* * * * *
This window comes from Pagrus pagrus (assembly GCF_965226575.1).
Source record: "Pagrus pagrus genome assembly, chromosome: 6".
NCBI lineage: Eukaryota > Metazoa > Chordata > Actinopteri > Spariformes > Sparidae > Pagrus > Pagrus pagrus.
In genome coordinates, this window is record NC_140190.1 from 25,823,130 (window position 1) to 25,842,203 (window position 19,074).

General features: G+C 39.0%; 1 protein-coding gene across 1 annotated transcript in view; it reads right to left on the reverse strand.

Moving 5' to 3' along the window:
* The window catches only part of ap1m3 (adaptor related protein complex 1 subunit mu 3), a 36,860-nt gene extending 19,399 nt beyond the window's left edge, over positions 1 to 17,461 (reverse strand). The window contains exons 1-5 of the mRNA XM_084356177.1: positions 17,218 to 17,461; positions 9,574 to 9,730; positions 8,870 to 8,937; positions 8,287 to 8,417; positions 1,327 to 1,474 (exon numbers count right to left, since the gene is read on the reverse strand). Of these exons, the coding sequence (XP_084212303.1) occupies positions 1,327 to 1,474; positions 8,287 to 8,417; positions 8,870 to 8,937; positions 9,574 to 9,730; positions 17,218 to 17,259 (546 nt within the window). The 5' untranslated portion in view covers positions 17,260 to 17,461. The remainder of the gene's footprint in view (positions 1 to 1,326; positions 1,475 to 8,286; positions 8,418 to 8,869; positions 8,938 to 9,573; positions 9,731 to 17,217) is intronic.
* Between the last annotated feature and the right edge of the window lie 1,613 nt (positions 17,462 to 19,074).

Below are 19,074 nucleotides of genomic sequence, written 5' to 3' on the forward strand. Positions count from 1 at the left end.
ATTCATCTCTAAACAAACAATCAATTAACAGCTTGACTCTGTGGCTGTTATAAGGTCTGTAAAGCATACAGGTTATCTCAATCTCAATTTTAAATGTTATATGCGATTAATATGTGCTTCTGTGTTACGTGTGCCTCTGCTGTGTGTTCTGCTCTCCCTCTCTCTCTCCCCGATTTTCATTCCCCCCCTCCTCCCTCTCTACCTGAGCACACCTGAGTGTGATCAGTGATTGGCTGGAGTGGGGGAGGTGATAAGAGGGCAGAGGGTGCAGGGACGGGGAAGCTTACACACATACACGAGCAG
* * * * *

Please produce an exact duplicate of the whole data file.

This window comes from Pagrus pagrus (assembly GCF_965226575.1).
Source record: "Pagrus pagrus genome assembly, chromosome: 6".
NCBI lineage: Eukaryota > Metazoa > Chordata > Actinopteri > Spariformes > Sparidae > Pagrus > Pagrus pagrus.
In genome coordinates, this window is record NC_140190.1 from 25,823,130 (window position 1) to 25,842,203 (window position 19,074).

General features: G+C 39.0%; 1 protein-coding gene across 1 annotated transcript in view; it reads right to left on the reverse strand.

Moving 5' to 3' along the window:
* The window catches only part of ap1m3 (adaptor related protein complex 1 subunit mu 3), a 36,860-nt gene extending 19,399 nt beyond the window's left edge, over positions 1 to 17,461 (reverse strand). The window contains exons 1-5 of the mRNA XM_084356177.1: positions 17,218 to 17,461; positions 9,574 to 9,730; positions 8,870 to 8,937; positions 8,287 to 8,417; positions 1,327 to 1,474 (exon numbers count right to left, since the gene is read on the reverse strand). Of these exons, the coding sequence (XP_084212303.1) occupies positions 1,327 to 1,474; positions 8,287 to 8,417; positions 8,870 to 8,937; positions 9,574 to 9,730; positions 17,218 to 17,259 (546 nt within the window). The 5' untranslated portion in view covers positions 17,260 to 17,461. The remainder of the gene's footprint in view (positions 1 to 1,326; positions 1,475 to 8,286; positions 8,418 to 8,869; positions 8,938 to 9,573; positions 9,731 to 17,217) is intronic.
* Between the last annotated feature and the right edge of the window lie 1,613 nt (positions 17,462 to 19,074).

Below are 19,074 nucleotides of genomic sequence, written 5' to 3' on the forward strand. Positions count from 1 at the left end.
ATTCATCTCTAAACAAACAATCAATTAACAGCTTGACTCTGTGGCTGTTATAAGGTCTGTAAAGCATACAGGTTATCTCAATCTCAATTTTAAATGTTATATGCGATTAATATGTGCTTCTGTGTTACGTGTGCCTCTGCTGTGTGTTCTGCTCTCCCTCTCTCTCTCCCCGATTTTCATTCCCCCCCTCCTCCCTCTCTACCTGAGCACACCTGAGTGTGATCAGTGATTGGCTGGAGTGGGGGAGGTGATAAGAGGGCAGAGGGTGCAGGGACGGGGAAGCTTACACACATACACGAGCAG